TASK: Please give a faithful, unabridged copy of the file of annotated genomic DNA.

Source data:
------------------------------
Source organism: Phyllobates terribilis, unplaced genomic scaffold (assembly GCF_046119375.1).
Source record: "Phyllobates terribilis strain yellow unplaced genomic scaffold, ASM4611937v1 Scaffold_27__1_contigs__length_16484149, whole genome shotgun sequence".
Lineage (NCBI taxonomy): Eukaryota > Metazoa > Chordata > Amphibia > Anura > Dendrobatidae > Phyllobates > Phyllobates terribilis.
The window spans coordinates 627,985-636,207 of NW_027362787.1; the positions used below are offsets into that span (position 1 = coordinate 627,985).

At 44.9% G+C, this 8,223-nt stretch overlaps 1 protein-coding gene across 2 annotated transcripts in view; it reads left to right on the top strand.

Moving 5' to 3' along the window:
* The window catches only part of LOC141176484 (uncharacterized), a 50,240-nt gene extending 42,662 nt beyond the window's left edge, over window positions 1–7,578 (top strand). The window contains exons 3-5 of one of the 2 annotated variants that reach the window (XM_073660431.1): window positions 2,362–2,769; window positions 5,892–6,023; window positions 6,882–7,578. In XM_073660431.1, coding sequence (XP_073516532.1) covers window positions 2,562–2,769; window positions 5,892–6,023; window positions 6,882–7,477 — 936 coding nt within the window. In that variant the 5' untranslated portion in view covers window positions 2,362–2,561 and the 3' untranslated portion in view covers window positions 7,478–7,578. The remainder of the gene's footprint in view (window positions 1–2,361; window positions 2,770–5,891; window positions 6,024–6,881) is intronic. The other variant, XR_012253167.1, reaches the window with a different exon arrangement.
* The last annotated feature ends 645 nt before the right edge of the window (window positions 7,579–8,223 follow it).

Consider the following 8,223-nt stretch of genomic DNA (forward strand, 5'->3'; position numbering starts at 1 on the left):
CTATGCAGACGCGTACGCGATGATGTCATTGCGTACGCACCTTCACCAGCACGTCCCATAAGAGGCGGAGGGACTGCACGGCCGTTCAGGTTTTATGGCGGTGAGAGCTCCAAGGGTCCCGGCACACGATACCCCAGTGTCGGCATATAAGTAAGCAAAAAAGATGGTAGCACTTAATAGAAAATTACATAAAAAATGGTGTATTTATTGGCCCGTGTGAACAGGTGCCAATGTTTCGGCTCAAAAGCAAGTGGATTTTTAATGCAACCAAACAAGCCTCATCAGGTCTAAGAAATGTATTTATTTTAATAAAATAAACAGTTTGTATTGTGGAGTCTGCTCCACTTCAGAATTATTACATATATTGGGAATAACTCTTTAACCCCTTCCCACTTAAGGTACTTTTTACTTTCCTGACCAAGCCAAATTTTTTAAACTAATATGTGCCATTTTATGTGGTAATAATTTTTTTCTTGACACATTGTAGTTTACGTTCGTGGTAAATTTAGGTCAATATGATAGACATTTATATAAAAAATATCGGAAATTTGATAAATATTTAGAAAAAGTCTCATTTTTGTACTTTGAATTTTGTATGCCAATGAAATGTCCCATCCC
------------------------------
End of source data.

Source organism: Phyllobates terribilis, unplaced genomic scaffold (assembly GCF_046119375.1).
Source record: "Phyllobates terribilis strain yellow unplaced genomic scaffold, ASM4611937v1 Scaffold_27__1_contigs__length_16484149, whole genome shotgun sequence".
Lineage (NCBI taxonomy): Eukaryota > Metazoa > Chordata > Amphibia > Anura > Dendrobatidae > Phyllobates > Phyllobates terribilis.
The window spans coordinates 627,985-636,207 of NW_027362787.1; the positions used below are offsets into that span (position 1 = coordinate 627,985).

At 44.9% G+C, this 8,223-nt stretch overlaps 1 protein-coding gene across 2 annotated transcripts in view; it reads left to right on the top strand.

Moving 5' to 3' along the window:
* The window catches only part of LOC141176484 (uncharacterized), a 50,240-nt gene extending 42,662 nt beyond the window's left edge, over window positions 1–7,578 (top strand). The window contains exons 3-5 of one of the 2 annotated variants that reach the window (XM_073660431.1): window positions 2,362–2,769; window positions 5,892–6,023; window positions 6,882–7,578. In XM_073660431.1, coding sequence (XP_073516532.1) covers window positions 2,562–2,769; window positions 5,892–6,023; window positions 6,882–7,477 — 936 coding nt within the window. In that variant the 5' untranslated portion in view covers window positions 2,362–2,561 and the 3' untranslated portion in view covers window positions 7,478–7,578. The remainder of the gene's footprint in view (window positions 1–2,361; window positions 2,770–5,891; window positions 6,024–6,881) is intronic. The other variant, XR_012253167.1, reaches the window with a different exon arrangement.
* The last annotated feature ends 645 nt before the right edge of the window (window positions 7,579–8,223 follow it).

Consider the following 8,223-nt stretch of genomic DNA (forward strand, 5'->3'; position numbering starts at 1 on the left):
CTATGCAGACGCGTACGCGATGATGTCATTGCGTACGCACCTTCACCAGCACGTCCCATAAGAGGCGGAGGGACTGCACGGCCGTTCAGGTTTTATGGCGGTGAGAGCTCCAAGGGTCCCGGCACACGATACCCCAGTGTCGGCATATAAGTAAGCAAAAAAGATGGTAGCACTTAATAGAAAATTACATAAAAAATGGTGTATTTATTGGCCCGTGTGAACAGGTGCCAATGTTTCGGCTCAAAAGCAAGTGGATTTTTAATGCAACCAAACAAGCCTCATCAGGTCTAAGAAATGTATTTATTTTAATAAAATAAACAGTTTGTATTGTGGAGTCTGCTCCACTTCAGAATTATTACATATATTGGGAATAACTCTTTAACCCCTTCCCACTTAAGGTACTTTTTACTTTCCTGACCAAGCCAAATTTTTTAAACTAATATGTGCCATTTTATGTGGTAATAATTTTTTTCTTGACACATTGTAGTTTACGTTCGTGGTAAATTTAGGTCAATATGATAGACATTTATATAAAAAATATCGGAAATTTGATAAATATTTAGAAAAAGTCTCATTTTTGTACTTTGAATTTTGTATGCCAATGAAATGTCCCATCCC